2. Would so loveeee to take a soak in the Thermae Bath Spa! It seems like the tours of the roman baths were very interesting! I’m amazed that they didn’t find the coins until recently and it’s pretty cool that it’s the largest roman coin hoard. Also would love to taste the water with its 42+ minerals!

  3. I visited Bath a few years ago and absolutely loved the Roman Baths and the Georgian architecture in town. Did you spend any time at the spa?

  4. I’ve got Bath on my list for the next time I’m in the U.K. The history of the hot springs and the recovered Roman artifacts would be great to tour through and see. You’ve piqued my interest in reading more about Aquae Sulis. Incredible to think it was just covered over by the River Avon! I’d also have to do one of the Jane Austen walking tours. I never realized she lived in Bath. 🙂

    • Thanks! She was only here for five years, but the city has definitely built it’s tourism around her, as well as the Roman Baths. Did you know there are several River Avons in the UK? Avon actually means river in Gaelic, and they would just call the river as a river, so the clever English settlers ended up calling numerous rivers the River Avon, which just means the River River. LOL

  5. Wow! This is amazing! I had no idea there was so much to see in Bath! We’re heading here in May and now I’m even more excited to visit! I love that the information center has so many amazing artifacts. I love that kind of stuff!

  6. If you have an interest in bath houses like this, I recommend watching the movie called Terumae Romae (it’s in Japanese, but you can find version with subtitles). The movie is about an ancient Roman who builds bath houses. After accidentally time traveling to modern day, he returns to Ancient Rome and uses what he saw here as inspiration for the bath houses he built in Rome.

    As for this bath house, it looks like a great experience! Bath houses aren’t exactly something that make the history books, so being able to go through and see all the artifacts would be really interesting. The bath spa would also be cool to give you that “almost” experience of the ancient bath houses.

    • That sounds like a really cool movie. I’ll definitely have to check it out. Yeah, the Bath Spa uses the same water, and with the recent renovations to the Wellness Suite, it does actually feel like you’re sitting in a real Roman steam room. Hope you can make it there someday.

  7. Wow, those Roman really enjoyed their baths, don’t they? They look huge! And I can’t believe curses were etched in coins. I would love to see that coin collection. I wonder if it curbed the thefts at that time? Bath seems like a very lovely place to visit, esp those who are fans of Jane Austen as well.

    • The curses and the coins weren’t connected, except that they were both thrown into the water. I think Bath might be one of the most charming towns in England. I haven’t been to them all, but it’s my favorite so far.

  8. authenticfoodquest

    What a fantastic “tour” of the spas and Roman history and culture. Winter is coming and as I read your article and look out the window, all I want to do is jump into the hot bath. Now I know how the town of Bath got it’s name. Looking forward to making it to Bath soon!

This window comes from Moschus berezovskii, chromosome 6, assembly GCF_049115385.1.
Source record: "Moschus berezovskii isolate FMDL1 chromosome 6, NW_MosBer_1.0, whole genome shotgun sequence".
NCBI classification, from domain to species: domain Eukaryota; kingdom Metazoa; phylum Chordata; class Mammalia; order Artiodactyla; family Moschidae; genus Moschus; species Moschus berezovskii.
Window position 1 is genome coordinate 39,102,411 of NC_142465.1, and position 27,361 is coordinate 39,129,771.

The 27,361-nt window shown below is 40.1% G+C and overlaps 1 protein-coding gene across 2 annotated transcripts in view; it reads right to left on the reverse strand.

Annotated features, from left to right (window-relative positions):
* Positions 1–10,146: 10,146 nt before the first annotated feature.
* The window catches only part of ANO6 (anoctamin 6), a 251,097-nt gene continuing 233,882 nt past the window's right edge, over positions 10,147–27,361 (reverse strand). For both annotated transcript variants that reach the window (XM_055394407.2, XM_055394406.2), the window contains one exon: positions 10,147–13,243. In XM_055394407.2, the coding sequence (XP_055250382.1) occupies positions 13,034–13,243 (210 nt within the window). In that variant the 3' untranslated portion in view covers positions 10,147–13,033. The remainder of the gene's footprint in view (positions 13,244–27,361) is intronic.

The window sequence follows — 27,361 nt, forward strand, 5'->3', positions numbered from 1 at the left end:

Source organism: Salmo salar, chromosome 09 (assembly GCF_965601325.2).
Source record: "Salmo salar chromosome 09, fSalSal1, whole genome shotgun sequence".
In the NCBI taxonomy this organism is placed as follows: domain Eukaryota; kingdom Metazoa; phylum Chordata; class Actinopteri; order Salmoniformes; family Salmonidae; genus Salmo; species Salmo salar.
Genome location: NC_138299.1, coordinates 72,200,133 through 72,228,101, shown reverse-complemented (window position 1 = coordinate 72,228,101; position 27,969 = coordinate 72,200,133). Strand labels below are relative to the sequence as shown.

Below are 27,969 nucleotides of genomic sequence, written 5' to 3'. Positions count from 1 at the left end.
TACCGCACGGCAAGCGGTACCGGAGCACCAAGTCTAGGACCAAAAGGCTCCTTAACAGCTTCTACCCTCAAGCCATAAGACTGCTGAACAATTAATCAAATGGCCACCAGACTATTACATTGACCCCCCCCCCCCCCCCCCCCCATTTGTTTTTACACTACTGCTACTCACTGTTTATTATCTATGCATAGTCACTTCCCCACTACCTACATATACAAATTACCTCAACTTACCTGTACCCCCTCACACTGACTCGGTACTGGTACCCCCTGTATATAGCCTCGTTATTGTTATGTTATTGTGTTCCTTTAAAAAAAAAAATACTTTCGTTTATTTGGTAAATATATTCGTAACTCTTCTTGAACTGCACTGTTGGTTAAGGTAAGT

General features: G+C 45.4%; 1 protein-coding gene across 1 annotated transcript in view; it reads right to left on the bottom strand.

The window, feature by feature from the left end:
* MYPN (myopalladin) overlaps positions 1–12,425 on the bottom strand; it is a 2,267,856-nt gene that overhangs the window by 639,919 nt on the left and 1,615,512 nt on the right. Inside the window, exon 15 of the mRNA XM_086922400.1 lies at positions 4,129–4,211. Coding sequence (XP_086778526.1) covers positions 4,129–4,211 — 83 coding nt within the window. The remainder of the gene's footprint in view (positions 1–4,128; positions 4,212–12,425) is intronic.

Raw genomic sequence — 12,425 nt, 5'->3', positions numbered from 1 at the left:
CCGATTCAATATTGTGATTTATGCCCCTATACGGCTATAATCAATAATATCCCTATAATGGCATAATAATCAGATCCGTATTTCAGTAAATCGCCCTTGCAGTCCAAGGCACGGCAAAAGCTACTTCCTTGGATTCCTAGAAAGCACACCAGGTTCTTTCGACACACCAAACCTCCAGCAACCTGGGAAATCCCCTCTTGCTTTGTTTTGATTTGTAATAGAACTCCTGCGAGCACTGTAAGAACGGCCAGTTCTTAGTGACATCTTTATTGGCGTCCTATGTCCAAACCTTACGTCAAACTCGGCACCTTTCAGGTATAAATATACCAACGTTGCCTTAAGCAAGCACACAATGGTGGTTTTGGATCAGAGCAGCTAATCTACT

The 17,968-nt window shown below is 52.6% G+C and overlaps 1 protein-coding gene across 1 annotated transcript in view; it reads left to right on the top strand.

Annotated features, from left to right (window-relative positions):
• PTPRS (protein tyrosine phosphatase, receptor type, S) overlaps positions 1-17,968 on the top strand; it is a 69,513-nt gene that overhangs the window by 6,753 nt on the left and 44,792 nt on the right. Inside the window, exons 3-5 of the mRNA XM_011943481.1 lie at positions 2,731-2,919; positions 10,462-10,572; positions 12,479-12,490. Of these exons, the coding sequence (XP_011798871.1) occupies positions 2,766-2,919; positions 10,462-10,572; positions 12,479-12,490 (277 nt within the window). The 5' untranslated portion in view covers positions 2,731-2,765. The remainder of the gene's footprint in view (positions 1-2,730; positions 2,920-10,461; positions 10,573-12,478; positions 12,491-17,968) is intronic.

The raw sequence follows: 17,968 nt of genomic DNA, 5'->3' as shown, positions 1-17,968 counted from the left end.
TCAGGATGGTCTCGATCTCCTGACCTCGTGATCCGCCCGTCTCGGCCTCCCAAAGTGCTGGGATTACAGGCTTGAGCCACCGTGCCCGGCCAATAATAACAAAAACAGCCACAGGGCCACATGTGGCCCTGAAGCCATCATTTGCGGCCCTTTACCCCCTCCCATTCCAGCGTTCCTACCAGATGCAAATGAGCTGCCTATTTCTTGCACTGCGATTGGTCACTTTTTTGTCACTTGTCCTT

• It was freezing my first trip to the Bath Spa, and sitting in the rooftop pool was absolute heaven. I guess it would be safe to say the English called it Bath because of the Romans bathing there, since the Roman’s were calling it Aquae Sulis. Definitely worth a visit!

  9. Looks like quite a lot of history in Bath, England! The complex looks quite massive. I like that so many people were fixated on asking the gods to curse whomever had stolen their sandals or robes at the baths – seems like the same antics have been going on for hundreds of years. With the cold weather coming on a dip in the Thermae Bath next door sounds pretty nice.

  10. I loved exploring the Roman Baths – Bath is my favorite UK town, we did a day trip from London last year and next time I’ll be booking to stay for a couple of days. You’re right – the baths themselves are extensive! You could easily spend a full day!

    I didn’t actually visit the spa though, so would love to take the opportunity to bath there on my next trip.

  11. I have to admit that I do not know much about Bath. Of course, I heard about it. Come to think about it, perhaps mostly from some British novels where main personages went there for a weekend or a vacation. Judging by its name, I assumed that baths of some sort played an important role in the past. However, I was surprised to read about Roman baths. Forgive my ignorance, but Britain is not the first thing that comes to my mind thinking about Romans. I wonder how good citizens of Aquae Sulis liked their weather? Was it different back then? I guess the caldarium was used more than frigidarium. Funny how humans appear to be stuck in their ways. Petty theft seemed to be a “popular” pastime if people resorted to asking Minerva for help. Thank you for sharing your experience and history of the Roman Baths. Even though I am not going to Bath anytime soon, I enjoyed learning something new.

    • You’re very welcome. England does have some really interesting Roman history, and Bath is a great place to learn about it. I think their weather was similar, although perhaps not since I believe there were more forests around then. If I remember correctly, the baths were used in sequence, with people going into the cold, luke-warm and hot baths in that order. I’m sorry to hear you don’t have plans to visit in person. Hope you do get there someday.